What accounts for this difference in behavior?  In the first place, it is important to notice that the failure to expose atrocity, whether in the Penn State locker room or among Russian army soldiers, is only partly about cowardice or careerism or other negative traits.  It is just as importantly about a conflict between conflicting positive values.  On the one hand, the witness belongs to a broader society that has norms prohibiting murder, marauding, or rape.  On the other, he or she belongs to a much tighter small group that has enforceable norms that promote unconditional loyalty, obedience, and protection of other in-group members.

These small-group norms are strong, usually stronger than those of the broader society, and they are consciously developed and enforced.  Military sociologists have long known and recognized that this “primary group solidarity”  is among the most powerful motivating factors for soldiers around the world.  As a result, establishing the “primary group” is a key goal of basic military training in all modern armies.  Organized sports, which emerged out of a broader militarizing urge in the era of national armies, consciously mimicked this process.  American football’s adoption of the military model is extreme even in the world of sports, as coaches and players take the notion of “going to war with my brothers” to comic lengths.  In other words, it is not only about rich and powerful coaches, or, in the case of military men, about charismatic officers and warlords.  It is also about the nature of socialization and the conscious creation of small group norms that may (and eventually do) conflict with the norms of society as a whole.  For most of us, including 18 year old recruits (athletic or military), there at first appears to be no conflict between an unconditional commitment to the squad and morality. They are not told that they must condone child rape to play for Coach Paterno.  It is only later, after the socialization has occurred, that someone like McQueary or a Cossack subaltern is faced with the conflict between protecting his group and protecting the vulnerable. By that time, as we have discovered, it is often too late. Modern states have been promiscuous in encouraging the extension of military models throughout their societies and cultures, so we now are more exposed to the dangers of in-group protection with very little broader social gain (unless an Outback Bowl berth counts as a compensation for these ills).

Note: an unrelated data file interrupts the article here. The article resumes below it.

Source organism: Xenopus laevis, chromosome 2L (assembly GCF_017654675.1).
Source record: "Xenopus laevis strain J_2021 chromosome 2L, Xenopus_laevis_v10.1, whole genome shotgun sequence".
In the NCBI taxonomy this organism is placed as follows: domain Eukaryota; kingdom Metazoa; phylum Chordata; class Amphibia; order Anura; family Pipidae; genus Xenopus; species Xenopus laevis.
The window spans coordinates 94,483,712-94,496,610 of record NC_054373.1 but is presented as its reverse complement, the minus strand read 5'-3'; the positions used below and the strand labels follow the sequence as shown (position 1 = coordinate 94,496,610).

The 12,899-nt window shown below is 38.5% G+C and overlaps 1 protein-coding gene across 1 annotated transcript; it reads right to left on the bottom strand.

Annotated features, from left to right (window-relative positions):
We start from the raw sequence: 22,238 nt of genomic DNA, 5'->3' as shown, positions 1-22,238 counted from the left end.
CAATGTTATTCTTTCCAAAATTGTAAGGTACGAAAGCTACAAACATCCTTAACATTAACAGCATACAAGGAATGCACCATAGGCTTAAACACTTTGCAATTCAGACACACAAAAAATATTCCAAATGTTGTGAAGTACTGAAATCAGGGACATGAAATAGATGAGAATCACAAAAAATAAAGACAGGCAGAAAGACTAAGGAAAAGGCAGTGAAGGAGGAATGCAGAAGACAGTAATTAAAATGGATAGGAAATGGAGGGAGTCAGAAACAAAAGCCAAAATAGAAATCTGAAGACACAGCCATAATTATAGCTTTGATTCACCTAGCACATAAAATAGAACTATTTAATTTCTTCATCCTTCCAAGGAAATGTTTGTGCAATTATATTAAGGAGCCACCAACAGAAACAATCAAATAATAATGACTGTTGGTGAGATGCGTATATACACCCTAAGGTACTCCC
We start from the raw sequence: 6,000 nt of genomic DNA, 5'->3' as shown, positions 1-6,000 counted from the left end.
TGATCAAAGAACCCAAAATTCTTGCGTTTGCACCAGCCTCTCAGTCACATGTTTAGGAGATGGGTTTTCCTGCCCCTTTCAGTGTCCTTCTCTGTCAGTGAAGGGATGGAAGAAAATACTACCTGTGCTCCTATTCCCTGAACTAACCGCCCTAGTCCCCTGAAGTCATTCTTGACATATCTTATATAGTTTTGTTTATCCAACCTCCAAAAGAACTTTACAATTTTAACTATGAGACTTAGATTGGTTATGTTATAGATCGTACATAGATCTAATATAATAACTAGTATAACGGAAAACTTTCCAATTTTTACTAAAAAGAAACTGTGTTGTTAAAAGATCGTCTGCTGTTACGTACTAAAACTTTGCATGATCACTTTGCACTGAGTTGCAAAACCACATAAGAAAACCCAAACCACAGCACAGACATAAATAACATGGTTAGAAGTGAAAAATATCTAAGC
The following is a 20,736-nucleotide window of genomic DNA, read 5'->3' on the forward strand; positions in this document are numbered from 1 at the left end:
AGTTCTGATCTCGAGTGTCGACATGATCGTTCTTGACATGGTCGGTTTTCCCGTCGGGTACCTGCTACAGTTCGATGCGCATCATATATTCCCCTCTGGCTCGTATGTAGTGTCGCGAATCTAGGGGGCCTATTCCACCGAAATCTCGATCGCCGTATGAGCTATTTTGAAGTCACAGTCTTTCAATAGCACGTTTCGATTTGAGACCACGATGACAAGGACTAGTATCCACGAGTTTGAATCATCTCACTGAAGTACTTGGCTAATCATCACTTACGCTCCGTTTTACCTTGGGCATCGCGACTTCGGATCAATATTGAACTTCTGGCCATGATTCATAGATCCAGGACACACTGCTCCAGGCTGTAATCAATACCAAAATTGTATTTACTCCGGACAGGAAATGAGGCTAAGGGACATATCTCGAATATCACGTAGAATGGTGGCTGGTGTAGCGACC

So what does give an individual the strength to challenge small-group dynamics in the name of a broader moral code?  There are many possible answers for this, but the one that most military officers and other conservatives of a bygone age would have pointed to would have been “honor.”  It is therefore more than a little ironic that the motto of the Penn State football team under Paterno was “success with honor.”  For honor had at least partially tempered conformist and destructive pressures in the past.  It was honor, for instance, that compelled the Russian convoy commander to confront his own army in the defense of the property of enemy citizens. This concept of honor had never been universal, much less universally applied, and it was waning precipitously already by the early part of the last century.  In any case, aristocratic honor was never unconditionally good for the broader societies in which it was present. But now, it has been gutted by systematic mass militarization and the broad spread of a shallow right-wing populism, both of which converge neatly around the phenomenon of big-time American football in many ways. Honor has become a hollow phrase, cheapened by its pasting on football tunnel walls, military barracks, and $15 t-shirts at the campus store. It is mocked by Sandusky and by Abu Ghraib. Perhaps we are better off without this relic in our midst, but there are times, now that it appears to be gone, that we might have cause to miss it, just a little bit.

 

 

About Joshua Sanborn

Professor and Head, Department of History Lafayette College (Pennsylvania, USA)
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10 Responses to Joe Paterno and the Cossacks: Thoughts on Atrocity and Honor